Obituary: Alex Lyon

Alexander Ward Lyon, politician: born 15 October 1931; called to the Bar, Inner Temple 1954; MP (Labour) for York 1966-83; Chairman, UK Immigrants Advisory Service 1978-84; twice married (two sons, one daughter); died Milton Keynes, Buckinghamshire 30 September 1993.

IN THE HOUSE of Commons there is a thin line between those considered to be men of principle and those considered difficult and awkward colleagues. For a number of senior members of the Wilson government, such as Dick Crossman, Alex Lyon was perceived as a difficult man - a very difficult man indeed, obstinate and stubborn and not sufficiently sensitive to the political needs of the hour.

For most of his contemporaries, Lyon was a man of marked principle - and I am sure that his contemporaries were right about him and senior ministers were wrong. He did exceptionally well to win York against the popular and promising Conservative MP Charles Longbottom in 1966. In the late 1960s such was Lyon's standing among members of the 1964 and 1966 parliamentary intake that we thought of him as a possible future leader of the Labour Party.

An event which made a seminal contribution to Lyon's political perceptions was the situation of the Kenyan Asians. The number of immigrants from Kenya had risen steadily each month throughout the winter of 1967-68. Some 13,000 had come to Britain in the first two months of 1968, which was twice as many as in the whole of 1965. As things got worse and worse in Kenya and pressure increased on the Asians from the new Kenyan government, signs of panic began to appear. The number of immigrants arriving at Heathrow stretched to two or three hundred over a day; they had little money and not much prospect of jobs. Almost all of them were homeless.

The tabloid press carried huge pictures, which were both lurid and exaggerated the extent to which the Kenyan Asians were drawing bountiful assistance from the social services. There were endless stories of descriptions of boat- loads of illegal immigrants being smuggled ashore on isolated beaches on the south coast of England where they were left stranded. Southall, in west London, and Bradford rapidly became centres of immigration as the Kenyans congregated in areas where their fellow countrymen had already settled. Housing and education authorities expressed public concern that they were quite unable to cope with the influx. In April 1968 Enoch Powell made his notorious speech on the Tiber and race and, to the dismay of the Parliamentary Labour Party, dockers marched to Parliament to support Powell.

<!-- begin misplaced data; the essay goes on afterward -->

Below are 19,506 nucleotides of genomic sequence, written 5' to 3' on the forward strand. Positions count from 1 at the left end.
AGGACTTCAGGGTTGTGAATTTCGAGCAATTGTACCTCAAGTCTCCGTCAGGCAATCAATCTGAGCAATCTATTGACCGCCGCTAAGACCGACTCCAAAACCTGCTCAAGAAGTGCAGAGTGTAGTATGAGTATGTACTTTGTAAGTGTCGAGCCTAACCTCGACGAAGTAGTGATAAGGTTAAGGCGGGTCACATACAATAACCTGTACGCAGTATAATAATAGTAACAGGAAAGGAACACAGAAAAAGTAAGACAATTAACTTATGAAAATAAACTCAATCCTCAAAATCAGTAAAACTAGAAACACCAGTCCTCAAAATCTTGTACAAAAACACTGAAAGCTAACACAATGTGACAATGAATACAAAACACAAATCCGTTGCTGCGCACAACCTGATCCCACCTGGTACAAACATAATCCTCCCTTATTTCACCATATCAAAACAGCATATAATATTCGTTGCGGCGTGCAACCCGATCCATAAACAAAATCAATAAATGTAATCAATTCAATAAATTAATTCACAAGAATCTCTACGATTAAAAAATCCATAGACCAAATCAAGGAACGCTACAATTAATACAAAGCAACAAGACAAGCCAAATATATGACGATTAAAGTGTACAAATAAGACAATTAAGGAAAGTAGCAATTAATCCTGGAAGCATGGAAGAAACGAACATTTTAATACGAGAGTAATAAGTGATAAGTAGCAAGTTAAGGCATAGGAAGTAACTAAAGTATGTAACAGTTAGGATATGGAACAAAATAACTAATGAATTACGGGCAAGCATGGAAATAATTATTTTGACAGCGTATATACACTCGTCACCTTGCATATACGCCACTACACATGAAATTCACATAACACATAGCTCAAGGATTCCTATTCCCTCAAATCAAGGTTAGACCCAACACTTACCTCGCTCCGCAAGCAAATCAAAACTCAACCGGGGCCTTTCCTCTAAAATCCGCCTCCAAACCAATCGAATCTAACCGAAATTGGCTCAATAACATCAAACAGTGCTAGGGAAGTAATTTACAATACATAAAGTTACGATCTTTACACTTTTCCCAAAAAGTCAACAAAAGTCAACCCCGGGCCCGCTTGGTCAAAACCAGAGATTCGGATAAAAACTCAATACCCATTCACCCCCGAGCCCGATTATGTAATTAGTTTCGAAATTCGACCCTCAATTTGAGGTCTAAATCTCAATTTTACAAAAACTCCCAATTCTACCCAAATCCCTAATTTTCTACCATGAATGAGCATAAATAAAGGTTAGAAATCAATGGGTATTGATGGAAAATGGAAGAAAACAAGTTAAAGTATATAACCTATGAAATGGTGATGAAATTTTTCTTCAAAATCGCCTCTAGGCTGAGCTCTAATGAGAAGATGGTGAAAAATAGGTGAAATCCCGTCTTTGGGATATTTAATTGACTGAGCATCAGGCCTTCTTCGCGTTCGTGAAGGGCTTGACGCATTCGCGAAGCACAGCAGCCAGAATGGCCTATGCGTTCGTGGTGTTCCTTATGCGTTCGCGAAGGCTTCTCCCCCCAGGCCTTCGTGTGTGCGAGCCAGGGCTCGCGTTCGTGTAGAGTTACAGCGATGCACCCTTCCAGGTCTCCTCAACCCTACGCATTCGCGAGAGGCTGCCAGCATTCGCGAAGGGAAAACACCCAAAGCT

One man above all others in Parliament resisted the prejudice and acted as a focal point - as he had in relation to Rhodesia - for resistance and standing up for what most of us knew in our heart of hearts was right. That man was Lyon. We will never forget the inspiration that he gave those who resisted caving in to prejudice by voting against the government; nor the respect that he evoked among the faint-hearted, of whom I was one, who went into the Government lobby in support of the Wilson administration. Lyon really did care about racial equality.

However, Lyon's courage, tinged it must be said with a certain self-righteousness, sowed the seeds of discord with Jim Callaghan who had the unenviable task of carrying through these unpopular measures as Home Secretary. When Labour was returned to power in 1974 Lyon became Minister of State at the Home Office and again had difficulty with Jim Callaghan, who was by now Foreign Secretary. When Callaghan became Prime Minister, Lyon was asked to leave the Government and this was the source of burning resentment.

In 1979 Lyon did well to hold the marginal seat of York but he could not do so again in 1983, when his second wife, Clare Short, was successful in Birmingham. I greatly admired the way in which Lyon was prepared for role reversal and was quite content to work for Clare as Clare had worked for him. It was a remarkable partnership between people who were really conviction politicians.

Lyon came of a Methodist background and reached a senior position in the Methodist conference. He was the epitome of the well- known saying that the Labour movement owed more to Methodism than to Marx.

His contribution to Home-Office-type courses cannot be underestimated. His colleagues on the Younger Comittee on Privacy thought extremely highly of him with all the experience of being called to the Bar back in 1954. With characteristic courage he bore a long illness with enormous support from Clare Short.

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